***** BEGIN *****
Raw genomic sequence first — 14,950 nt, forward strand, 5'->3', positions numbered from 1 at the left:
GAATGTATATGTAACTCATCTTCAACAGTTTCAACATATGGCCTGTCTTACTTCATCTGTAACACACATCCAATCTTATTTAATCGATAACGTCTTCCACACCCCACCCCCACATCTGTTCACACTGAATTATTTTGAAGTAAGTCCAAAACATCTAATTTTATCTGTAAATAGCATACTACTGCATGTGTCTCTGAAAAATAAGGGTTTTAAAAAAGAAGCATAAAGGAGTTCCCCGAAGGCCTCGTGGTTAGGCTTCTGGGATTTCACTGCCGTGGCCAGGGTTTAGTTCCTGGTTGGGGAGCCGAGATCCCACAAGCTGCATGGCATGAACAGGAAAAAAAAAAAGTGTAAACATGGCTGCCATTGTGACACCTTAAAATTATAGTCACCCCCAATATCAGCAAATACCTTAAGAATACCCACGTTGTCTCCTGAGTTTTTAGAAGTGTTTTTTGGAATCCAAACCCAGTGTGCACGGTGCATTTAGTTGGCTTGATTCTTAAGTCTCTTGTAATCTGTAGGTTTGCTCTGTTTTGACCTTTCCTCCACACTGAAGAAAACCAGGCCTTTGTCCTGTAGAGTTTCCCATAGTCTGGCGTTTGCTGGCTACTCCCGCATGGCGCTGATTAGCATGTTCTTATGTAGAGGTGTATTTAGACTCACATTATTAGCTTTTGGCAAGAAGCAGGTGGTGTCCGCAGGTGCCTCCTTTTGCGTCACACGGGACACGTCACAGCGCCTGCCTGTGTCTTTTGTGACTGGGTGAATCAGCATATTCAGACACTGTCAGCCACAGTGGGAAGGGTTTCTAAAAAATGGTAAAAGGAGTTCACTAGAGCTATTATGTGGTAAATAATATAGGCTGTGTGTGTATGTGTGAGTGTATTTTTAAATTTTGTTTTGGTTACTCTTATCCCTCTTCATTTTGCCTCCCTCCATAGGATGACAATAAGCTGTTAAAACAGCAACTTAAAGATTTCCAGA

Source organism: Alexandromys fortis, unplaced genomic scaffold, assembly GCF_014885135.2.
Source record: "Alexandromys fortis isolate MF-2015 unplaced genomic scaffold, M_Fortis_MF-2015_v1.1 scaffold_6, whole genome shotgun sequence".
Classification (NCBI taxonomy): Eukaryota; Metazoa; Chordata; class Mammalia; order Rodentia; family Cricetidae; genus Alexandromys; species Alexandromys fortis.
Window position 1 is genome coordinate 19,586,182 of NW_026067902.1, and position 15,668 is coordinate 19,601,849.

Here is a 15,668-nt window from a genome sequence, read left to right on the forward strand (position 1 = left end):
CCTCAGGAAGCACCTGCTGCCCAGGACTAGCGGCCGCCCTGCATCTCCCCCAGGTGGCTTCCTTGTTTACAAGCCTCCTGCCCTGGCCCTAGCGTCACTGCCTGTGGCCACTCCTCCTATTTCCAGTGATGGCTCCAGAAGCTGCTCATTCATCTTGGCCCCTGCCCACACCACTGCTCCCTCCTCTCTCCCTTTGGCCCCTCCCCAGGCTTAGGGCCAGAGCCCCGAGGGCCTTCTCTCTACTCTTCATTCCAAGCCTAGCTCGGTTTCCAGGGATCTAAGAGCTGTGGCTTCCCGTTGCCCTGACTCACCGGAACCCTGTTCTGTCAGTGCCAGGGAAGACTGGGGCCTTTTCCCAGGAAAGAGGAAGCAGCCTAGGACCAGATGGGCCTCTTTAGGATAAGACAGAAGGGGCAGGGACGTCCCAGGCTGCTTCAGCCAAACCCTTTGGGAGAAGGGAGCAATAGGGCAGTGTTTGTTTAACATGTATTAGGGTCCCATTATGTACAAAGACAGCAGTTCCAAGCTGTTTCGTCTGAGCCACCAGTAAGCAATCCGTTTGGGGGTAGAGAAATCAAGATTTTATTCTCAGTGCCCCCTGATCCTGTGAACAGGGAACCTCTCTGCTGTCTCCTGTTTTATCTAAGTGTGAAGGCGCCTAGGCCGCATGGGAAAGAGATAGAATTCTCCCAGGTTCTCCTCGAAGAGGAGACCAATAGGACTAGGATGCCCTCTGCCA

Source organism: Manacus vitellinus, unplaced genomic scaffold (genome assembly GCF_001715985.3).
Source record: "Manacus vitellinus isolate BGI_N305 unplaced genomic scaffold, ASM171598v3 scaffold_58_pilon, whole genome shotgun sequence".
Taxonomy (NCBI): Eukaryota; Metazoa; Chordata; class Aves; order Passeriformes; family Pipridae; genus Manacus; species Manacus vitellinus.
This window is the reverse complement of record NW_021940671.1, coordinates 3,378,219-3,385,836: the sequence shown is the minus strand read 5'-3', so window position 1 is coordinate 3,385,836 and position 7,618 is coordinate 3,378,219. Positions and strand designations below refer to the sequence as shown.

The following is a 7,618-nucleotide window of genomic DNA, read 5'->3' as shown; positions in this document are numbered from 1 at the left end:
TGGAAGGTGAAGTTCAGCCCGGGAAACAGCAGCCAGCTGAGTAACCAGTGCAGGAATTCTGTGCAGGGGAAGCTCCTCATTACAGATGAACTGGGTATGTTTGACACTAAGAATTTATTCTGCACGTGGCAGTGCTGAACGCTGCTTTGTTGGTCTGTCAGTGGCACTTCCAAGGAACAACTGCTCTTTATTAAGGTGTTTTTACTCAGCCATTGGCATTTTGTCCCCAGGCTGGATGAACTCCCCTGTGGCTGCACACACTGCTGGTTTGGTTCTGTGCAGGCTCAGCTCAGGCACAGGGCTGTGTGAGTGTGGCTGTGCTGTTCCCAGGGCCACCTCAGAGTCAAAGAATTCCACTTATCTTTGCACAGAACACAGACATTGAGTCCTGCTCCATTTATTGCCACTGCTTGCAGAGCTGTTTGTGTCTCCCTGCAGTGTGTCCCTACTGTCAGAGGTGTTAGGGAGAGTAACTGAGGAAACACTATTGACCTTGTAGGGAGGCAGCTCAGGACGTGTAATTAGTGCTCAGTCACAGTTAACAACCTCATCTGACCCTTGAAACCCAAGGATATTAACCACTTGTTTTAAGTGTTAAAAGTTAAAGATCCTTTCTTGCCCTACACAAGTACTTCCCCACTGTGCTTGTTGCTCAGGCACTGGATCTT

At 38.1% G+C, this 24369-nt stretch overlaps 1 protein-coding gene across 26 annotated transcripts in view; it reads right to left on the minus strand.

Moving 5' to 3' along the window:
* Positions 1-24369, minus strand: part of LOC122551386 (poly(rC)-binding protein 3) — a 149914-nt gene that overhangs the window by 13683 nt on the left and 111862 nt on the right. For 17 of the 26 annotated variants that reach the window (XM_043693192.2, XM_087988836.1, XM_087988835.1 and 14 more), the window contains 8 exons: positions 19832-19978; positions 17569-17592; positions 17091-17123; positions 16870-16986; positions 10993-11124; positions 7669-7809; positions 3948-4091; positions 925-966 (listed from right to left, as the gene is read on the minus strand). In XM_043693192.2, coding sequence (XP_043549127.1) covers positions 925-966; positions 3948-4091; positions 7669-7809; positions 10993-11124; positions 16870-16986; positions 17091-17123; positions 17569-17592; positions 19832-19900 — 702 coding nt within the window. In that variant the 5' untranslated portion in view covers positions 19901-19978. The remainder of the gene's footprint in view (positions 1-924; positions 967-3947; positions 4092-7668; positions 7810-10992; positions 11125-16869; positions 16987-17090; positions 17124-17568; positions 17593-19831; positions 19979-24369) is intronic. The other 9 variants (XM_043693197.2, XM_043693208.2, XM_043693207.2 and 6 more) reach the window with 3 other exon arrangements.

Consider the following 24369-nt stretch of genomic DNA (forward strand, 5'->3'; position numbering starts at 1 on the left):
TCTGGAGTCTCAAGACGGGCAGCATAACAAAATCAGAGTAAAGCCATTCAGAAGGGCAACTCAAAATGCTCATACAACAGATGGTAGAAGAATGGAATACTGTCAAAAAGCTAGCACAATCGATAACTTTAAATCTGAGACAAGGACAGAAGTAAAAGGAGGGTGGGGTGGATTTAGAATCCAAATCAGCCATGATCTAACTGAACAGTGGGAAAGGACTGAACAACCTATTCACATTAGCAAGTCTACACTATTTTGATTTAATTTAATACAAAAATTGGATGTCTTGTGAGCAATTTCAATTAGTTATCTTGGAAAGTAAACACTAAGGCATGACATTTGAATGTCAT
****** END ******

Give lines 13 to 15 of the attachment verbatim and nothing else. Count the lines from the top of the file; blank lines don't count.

The following is a 7,618-nucleotide window of genomic DNA, read 5'->3' as shown; positions in this document are numbered from 1 at the left end:
TGGAAGGTGAAGTTCAGCCCGGGAAACAGCAGCCAGCTGAGTAACCAGTGCAGGAATTCTGTGCAGGGGAAGCTCCTCATTACAGATGAACTGGGTATGTTTGACACTAAGAATTTATTCTGCACGTGGCAGTGCTGAACGCTGCTTTGTTGGTCTGTCAGTGGCACTTCCAAGGAACAACTGCTCTTTATTAAGGTGTTTTTACTCAGCCATTGGCATTTTGTCCCCAGGCTGGATGAACTCCCCTGTGGCTGCACACACTGCTGGTTTGGTTCTGTGCAGGCTCAGCTCAGGCACAGGGCTGTGTGAGTGTGGCTGTGCTGTTCCCAGGGCCACCTCAGAGTCAAAGAATTCCACTTATCTTTGCACAGAACACAGACATTGAGTCCTGCTCCATTTATTGCCACTGCTTGCAGAGCTGTTTGTGTCTCCCTGCAGTGTGTCCCTACTGTCAGAGGTGTTAGGGAGAGTAACTGAGGAAACACTATTGACCTTGTAGGGAGGCAGCTCAGGACGTGTAATTAGTGCTCAGTCACAGTTAACAACCTCATCTGACCCTTGAAACCCAAGGATATTAACCACTTGTTTTAAGTGTTAAAAGTTAAAGATCCTTTCTTGCCCTACACAAGTACTTCCCCACTGTGCTTGTTGCTCAGGCACTGGATCTT

At 38.1% G+C, this 24369-nt stretch overlaps 1 protein-coding gene across 26 annotated transcripts in view; it reads right to left on the minus strand.